We can’t eliminate family violence if we don’t address its economic and financial impacts, says Good Shepherd NZ

November 24, 2022

Good Shepherd NZ is recommending an immediate law change to recognise economic abuse as its own form of family violence. It is currently hidden within psychological abuse in the Family Violence Act, which Good Shepherd NZ says is stopping New Zealand from breaking the cycle of family violence.

Financial and economic abuse (economic harm) creates long-lasting financial hardship, as well as barriers that prevent people from leaving physically and sexually violent relationships. Recent research in Australia found that nearly a quarter of people end up going back to an abusive relationship because of a lack of financial security.

The United Kingdom includes economic abuse as a standalone form of abuse in its Domestic Abuse Act, and last week New South Wales became the last Australian state to follow suit. Good Shepherd NZ says New Zealand can’t afford to be behind on family violence responses.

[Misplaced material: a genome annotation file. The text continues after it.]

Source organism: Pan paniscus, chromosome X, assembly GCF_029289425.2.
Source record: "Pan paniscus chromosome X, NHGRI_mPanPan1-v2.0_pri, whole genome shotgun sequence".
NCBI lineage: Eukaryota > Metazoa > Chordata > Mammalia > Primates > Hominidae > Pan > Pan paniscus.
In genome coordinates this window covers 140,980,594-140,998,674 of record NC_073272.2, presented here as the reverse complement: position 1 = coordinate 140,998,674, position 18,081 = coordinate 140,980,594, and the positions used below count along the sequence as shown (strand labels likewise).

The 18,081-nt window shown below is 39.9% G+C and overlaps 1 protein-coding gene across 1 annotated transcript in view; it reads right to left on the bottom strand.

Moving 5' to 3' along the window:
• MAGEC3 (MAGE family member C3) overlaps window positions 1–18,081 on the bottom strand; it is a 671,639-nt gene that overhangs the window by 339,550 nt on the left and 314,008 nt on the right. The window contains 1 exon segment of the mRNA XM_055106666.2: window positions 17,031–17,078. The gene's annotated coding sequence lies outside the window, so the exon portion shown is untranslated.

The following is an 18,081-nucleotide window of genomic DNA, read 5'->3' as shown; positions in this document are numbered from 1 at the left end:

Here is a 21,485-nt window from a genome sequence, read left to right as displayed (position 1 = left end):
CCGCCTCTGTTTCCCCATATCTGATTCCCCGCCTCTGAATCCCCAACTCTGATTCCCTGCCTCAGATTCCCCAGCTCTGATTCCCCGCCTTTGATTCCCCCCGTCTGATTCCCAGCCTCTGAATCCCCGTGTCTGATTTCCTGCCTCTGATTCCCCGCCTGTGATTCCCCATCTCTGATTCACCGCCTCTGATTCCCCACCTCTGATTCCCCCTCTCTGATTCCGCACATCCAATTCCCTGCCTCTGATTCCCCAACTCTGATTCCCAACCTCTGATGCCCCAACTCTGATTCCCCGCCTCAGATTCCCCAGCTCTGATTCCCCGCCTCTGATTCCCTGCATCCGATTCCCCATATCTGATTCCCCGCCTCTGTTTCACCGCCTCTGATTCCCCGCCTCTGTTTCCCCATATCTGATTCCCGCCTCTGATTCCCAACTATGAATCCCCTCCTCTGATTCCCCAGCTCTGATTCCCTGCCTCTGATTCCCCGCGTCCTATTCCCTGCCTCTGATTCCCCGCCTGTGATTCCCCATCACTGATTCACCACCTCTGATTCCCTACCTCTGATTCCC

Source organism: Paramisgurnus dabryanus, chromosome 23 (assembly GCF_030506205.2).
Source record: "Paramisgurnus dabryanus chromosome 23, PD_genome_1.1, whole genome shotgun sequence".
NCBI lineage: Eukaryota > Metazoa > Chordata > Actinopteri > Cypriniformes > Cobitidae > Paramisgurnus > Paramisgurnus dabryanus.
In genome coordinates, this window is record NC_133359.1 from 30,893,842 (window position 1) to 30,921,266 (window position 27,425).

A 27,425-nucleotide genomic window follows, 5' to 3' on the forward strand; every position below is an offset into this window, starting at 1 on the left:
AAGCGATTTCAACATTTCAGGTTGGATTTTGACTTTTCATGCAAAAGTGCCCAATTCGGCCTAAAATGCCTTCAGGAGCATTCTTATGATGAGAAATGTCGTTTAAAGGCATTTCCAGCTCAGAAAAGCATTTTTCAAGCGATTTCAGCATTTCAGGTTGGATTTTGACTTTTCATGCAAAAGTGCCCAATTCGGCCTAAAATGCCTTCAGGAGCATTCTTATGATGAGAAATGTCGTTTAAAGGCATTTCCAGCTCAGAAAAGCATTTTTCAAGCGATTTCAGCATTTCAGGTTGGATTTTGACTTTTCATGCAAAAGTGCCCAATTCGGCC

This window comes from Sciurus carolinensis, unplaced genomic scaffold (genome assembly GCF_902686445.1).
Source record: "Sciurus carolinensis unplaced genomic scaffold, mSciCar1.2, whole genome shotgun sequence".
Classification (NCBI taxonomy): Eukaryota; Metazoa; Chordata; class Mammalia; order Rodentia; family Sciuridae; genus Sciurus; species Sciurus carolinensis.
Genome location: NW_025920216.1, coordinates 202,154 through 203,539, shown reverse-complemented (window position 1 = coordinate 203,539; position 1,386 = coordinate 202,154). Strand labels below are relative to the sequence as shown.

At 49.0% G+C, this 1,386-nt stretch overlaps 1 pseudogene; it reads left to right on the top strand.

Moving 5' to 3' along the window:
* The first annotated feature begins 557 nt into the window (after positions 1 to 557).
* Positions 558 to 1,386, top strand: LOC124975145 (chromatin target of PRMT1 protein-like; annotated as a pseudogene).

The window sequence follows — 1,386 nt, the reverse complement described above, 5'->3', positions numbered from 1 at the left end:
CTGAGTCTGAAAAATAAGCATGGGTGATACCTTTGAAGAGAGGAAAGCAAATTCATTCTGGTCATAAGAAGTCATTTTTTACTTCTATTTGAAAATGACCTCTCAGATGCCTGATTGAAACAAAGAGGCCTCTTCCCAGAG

“People are facing the choice between violence and poverty,”

says Good Shepherd NZ’s Head of Purpose and Impact, Nicola Eccleton. “We must do better.”

Good Shepherd NZ says while the legislation needs to change, it is not just for the government to fix the problem. Banks, other creditors, government, and community agencies all have a role to play when clients and customers are experiencing violence.
Today Good Shepherd NZ is launching a ‘snapshot’ of actions that are already making a difference for New Zealanders affected by economic harm. BNZ, Suncorp New Zealand, ASB, Westpac, DebtManagers, Shine and AUT all feature in the snapshot, alongside testimonials from people who have received support.

Good Shepherd NZ’s aim is to pull economic harm out of the ‘too-hard basket’ by highlighting actions that can make a positive difference for people experiencing it and make it easier for other organisations to develop their own responses.

“It is really important to remember that people in violent relationships are already our clients and customers, and some organisations are inadvertently making their situations worse. We know businesses ask customers to contact their violent ex-partners, even when Protection Orders are in place. By acting intentionally, we can at the very least not cause further harm, and in many cases, genuinely help people to become free from violence,” says Eccleton.
Good Shepherd NZ says economic harm requires an economic remedy.

“Research from the UK recommends aligning domestic violence offences with their Proceeds of Crime Act. We believe we have a moral obligation to provide compensation for victims, and this provides a practical mechanism to do so – this approach should absolutely be explored in New Zealand.”